Mark King, How You Living?
I’ve known Mark King for a few years now; we were introduced over email by a mutual friend, shortly after … Continued
I’ve known Mark King for a few years now; we were introduced over email by a mutual friend, shortly after Mark had moved back to Barbados after many years away. Mark and I have chatted and emailed many times, but we’ve never met in person. I can’t imagine this fact would be anything out of the ordinary in 2013, but I’m bringing it up because it’s closely related to Mark’s own challenge with photography. While living in Barbados, he’s used the internet to create interest in his work on a wide range of sites—he’s been featured on LPV, Live Fast Mag, BOOOOOOM and so on—but it’s been difficult, he says, to make this translate to anything concrete. He imagined that “online recognition would turn into international commissions,” but now thinks this approach is “unrealistic.” I’ve noticed that in the Behind the Notes features (where we talk to people whose images have gone viral on Tumblr) that it’s quite rare for anything to come of this online exposure. Of course I’m not trying to suggest that the internet is useless for photographers, but I do think that Mark’s experience is an instructive one.
What’s your photographic education?
It all started with many hours spent in the darkroom during my high school and undergraduate years. After graduating from uni in D.C. I moved to San Francisco to pursue an MFA in Photography. I also count my editorial and advertising jobs, photo assisting gigs, and personal projects as part of my photographic education. I still have much to learn.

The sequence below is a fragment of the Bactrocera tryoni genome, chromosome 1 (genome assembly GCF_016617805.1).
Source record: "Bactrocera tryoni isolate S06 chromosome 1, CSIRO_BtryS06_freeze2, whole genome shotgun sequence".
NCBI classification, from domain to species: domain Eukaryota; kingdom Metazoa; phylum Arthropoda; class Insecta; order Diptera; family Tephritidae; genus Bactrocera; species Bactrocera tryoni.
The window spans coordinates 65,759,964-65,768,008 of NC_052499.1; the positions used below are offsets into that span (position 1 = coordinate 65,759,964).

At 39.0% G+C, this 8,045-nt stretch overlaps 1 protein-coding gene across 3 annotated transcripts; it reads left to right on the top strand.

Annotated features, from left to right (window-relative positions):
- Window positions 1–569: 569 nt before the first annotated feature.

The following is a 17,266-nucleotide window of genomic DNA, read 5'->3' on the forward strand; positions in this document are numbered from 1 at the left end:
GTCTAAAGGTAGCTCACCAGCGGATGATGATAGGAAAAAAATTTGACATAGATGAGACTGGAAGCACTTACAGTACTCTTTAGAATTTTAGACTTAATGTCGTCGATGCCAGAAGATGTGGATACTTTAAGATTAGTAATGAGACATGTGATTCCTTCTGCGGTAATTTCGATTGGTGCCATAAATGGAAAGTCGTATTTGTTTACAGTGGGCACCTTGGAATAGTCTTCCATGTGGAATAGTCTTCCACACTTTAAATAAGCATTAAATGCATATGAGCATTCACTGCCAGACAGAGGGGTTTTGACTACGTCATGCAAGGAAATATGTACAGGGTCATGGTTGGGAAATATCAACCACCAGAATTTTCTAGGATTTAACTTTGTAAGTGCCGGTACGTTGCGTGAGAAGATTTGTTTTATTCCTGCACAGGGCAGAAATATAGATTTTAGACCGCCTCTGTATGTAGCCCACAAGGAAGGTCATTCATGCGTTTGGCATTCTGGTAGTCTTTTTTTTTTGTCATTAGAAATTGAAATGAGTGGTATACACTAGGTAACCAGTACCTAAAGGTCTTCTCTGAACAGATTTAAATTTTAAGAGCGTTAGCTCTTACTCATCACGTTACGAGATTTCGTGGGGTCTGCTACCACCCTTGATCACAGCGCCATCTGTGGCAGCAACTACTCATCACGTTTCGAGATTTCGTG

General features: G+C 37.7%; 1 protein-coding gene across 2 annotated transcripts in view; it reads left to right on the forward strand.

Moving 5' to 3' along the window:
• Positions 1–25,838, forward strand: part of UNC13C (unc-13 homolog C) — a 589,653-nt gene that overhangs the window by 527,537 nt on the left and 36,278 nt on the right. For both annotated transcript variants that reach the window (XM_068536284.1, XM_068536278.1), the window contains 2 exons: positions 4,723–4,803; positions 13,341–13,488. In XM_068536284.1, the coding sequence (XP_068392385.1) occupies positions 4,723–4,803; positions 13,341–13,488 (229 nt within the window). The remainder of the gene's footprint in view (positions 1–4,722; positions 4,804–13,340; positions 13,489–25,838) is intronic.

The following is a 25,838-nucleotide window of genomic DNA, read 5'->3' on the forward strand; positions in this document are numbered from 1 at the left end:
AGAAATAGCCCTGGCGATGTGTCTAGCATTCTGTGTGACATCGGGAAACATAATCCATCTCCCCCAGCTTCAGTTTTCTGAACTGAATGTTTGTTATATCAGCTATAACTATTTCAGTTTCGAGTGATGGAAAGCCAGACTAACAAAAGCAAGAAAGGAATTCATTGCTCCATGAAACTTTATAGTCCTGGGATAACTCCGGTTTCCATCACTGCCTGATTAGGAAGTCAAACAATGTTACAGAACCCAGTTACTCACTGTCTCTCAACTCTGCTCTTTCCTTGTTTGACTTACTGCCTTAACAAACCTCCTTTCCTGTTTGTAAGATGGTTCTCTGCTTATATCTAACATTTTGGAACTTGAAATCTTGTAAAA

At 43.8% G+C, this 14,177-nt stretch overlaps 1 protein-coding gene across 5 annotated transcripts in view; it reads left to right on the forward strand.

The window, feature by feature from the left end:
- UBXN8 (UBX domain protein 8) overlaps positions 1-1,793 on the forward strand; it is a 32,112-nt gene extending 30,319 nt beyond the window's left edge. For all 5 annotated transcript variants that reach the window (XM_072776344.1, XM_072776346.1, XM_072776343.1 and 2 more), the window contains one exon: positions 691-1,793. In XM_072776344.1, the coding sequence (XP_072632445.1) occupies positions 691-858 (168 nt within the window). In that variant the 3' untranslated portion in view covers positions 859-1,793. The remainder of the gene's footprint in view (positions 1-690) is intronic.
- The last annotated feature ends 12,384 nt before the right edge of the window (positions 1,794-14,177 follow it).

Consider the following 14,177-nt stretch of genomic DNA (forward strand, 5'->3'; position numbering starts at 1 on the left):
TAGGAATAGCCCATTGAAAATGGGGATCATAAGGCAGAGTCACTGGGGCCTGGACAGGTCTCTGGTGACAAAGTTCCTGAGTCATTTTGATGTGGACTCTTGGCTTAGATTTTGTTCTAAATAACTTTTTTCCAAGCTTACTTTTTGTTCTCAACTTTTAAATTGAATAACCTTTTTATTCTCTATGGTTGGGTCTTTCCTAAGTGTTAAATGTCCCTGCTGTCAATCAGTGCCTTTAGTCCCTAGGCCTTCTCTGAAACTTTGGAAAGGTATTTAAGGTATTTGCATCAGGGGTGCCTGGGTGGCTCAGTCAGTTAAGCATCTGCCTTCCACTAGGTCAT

How much of your current income comes from photography?
A very small amount. Most of my income comes from teaching photography at the local university. The remainder is split between creative freelance projects, photo assisting, and print sales.
How much of your time is spent on personal (rather than professional) projects?
The majority of my time is actually spent on personal projects. Ideally, I would have a balance between world traveling for editorial/advertising commissions and using my spare time to work on personal projects. But my inbox isn’t filling up with commission requests. I’m at a point where I need to either only shoot personal work and take on a ‘proper’ full time job or go all in and shoot every local commercial project under the sun. A part of me doesn’t want to do the latter, because that means alienating myself from the international market by shooting generic work and not producing unique imagery.
What do you mean by a ‘proper’ job?
The more thought I give it, the less I want to do photography full-time as a trade in this market. A ‘proper’ job would ideally mean working in the creative field. Art direction and art production top my list of desired careers. What I need now more than anything is a job that allows me to take care of my responsibilities and fund personal projects. I don’t have much interest in slugging away dedicating most of my energy to shooting projects I don’t enjoy as much. I am currently searching for a full-time job while I teach a part-time photography course at the local university this semester.
Interesting that you’re pretty sure you don’t want to shoot full-time. Did you arrive at this conclusion because of your experience shooting commercial work? Do you think you’ll be able to balance having a non-shooting full-time job with your personal work?